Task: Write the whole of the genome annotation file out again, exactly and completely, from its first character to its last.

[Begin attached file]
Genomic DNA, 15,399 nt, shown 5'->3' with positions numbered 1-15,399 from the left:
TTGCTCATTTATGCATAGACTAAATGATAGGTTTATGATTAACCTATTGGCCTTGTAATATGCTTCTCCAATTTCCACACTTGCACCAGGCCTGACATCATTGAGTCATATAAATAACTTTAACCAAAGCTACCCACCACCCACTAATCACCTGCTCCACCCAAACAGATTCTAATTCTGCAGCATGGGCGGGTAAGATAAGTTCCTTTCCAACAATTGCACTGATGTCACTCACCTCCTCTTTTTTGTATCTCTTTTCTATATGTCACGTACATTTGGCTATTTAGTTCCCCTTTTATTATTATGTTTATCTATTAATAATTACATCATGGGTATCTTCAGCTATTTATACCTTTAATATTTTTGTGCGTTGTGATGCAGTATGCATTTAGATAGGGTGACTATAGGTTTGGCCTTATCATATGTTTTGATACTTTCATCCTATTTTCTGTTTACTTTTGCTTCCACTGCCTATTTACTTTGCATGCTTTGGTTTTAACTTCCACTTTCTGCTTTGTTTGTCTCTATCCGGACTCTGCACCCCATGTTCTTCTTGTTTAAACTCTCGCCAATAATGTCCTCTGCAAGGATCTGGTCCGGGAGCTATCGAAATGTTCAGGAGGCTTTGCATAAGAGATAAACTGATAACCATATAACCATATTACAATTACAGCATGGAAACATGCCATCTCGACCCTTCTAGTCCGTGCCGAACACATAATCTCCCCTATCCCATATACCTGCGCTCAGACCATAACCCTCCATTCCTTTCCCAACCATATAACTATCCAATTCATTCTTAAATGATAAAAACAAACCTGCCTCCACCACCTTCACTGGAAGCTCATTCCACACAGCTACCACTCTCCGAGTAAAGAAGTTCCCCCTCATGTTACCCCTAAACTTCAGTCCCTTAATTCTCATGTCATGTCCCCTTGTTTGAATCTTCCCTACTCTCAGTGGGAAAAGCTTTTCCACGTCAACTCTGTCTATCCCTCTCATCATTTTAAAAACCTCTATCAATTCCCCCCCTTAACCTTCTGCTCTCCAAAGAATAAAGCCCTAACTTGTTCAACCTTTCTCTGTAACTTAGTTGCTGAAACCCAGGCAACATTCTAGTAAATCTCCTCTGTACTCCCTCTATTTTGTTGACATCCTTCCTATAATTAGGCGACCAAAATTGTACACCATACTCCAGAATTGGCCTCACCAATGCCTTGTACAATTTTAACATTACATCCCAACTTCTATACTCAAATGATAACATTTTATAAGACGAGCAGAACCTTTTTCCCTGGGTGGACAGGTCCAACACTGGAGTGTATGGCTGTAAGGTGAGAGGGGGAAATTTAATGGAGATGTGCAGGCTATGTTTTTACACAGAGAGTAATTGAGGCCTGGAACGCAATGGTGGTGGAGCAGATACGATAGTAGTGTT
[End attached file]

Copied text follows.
Genomic DNA, 15,399 nt, shown 5'->3' with positions numbered 1-15,399 from the left:
TTGCTCATTTATGCATAGACTAAATGATAGGTTTATGATTAACCTATTGGCCTTGTAATATGCTTCTCCAATTTCCACACTTGCACCAGGCCTGACATCATTGAGTCATATAAATAACTTTAACCAAAGCTACCCACCACCCACTAATCACCTGCTCCACCCAAACAGATTCTAATTCTGCAGCATGGGCGGGTAAGATAAGTTCCTTTCCAACAATTGCACTGATGTCACTCACCTCCTCTTTTTTGTATCTCTTTTCTATATGTCACGTACATTTGGCTATTTAGTTCCCCTTTTATTATTATGTTTATCTATTAATAATTACATCATGGGTATCTTCAGCTATTTATACCTTTAATATTTTTGTGCGTTGTGATGCAGTATGCATTTAGATAGGGTGACTATAGGTTTGGCCTTATCATATGTTTTGATACTTTCATCCTATTTTCTGTTTACTTTTGCTTCCACTGCCTATTTACTTTGCATGCTTTGGTTTTAACTTCCACTTTCTGCTTTGTTTGTCTCTATCCGGACTCTGCACCCCATGTTCTTCTTGTTTAAACTCTCGCCAATAATGTCCTCTGCAAGGATCTGGTCCGGGAGCTATCGAAATGTTCAGGAGGCTTTGCATAAGAGATAAACTGATAACCATATAACCATATTACAATTACAGCATGGAAACATGCCATCTCGACCCTTCTAGTCCGTGCCGAACACATAATCTCCCCTATCCCATATACCTGCGCTCAGACCATAACCCTCCATTCCTTTCCCAACCATATAACTATCCAATTCATTCTTAAATGATAAAAACAAACCTGCCTCCACCACCTTCACTGGAAGCTCATTCCACACAGCTACCACTCTCCGAGTAAAGAAGTTCCCCCTCATGTTACCCCTAAACTTCAGTCCCTTAATTCTCATGTCATGTCCCCTTGTTTGAATCTTCCCTACTCTCAGTGGGAAAAGCTTTTCCACGTCAACTCTGTCTATCCCTCTCATCATTTTAAAAACCTCTATCAATTCCCCCCCTTAACCTTCTGCTCTCCAAAGAATAAAGCCCTAACTTGTTCAACCTTTCTCTGTAACTTAGTTGCTGAAACCCAGGCAACATTCTAGTAAATCTCCTCTGTACTCCCTCTATTTTGTTGACATCCTTCCTATAATTAGGCGACCAAAATTGTACACCATACTCCAGAATTGGCCTCACCAATGCCTTGTACAATTTTAACATTACATCCCAACTTCTATACTCAAATGATAACATTTTATAAGACGAGCAGAACCTTTTTCCCTGGGTGGACAGGTCCAACACTGGAGTGTATGGCTGTAAGGTGAGAGGGGGAAATTTAATGGAGATGTGCAGGCTATGTTTTTACACAGAGAGTAATTGAGGCCTGGAACGCAATGGTGGTGGAGCAGATACGATAGTAGTGTT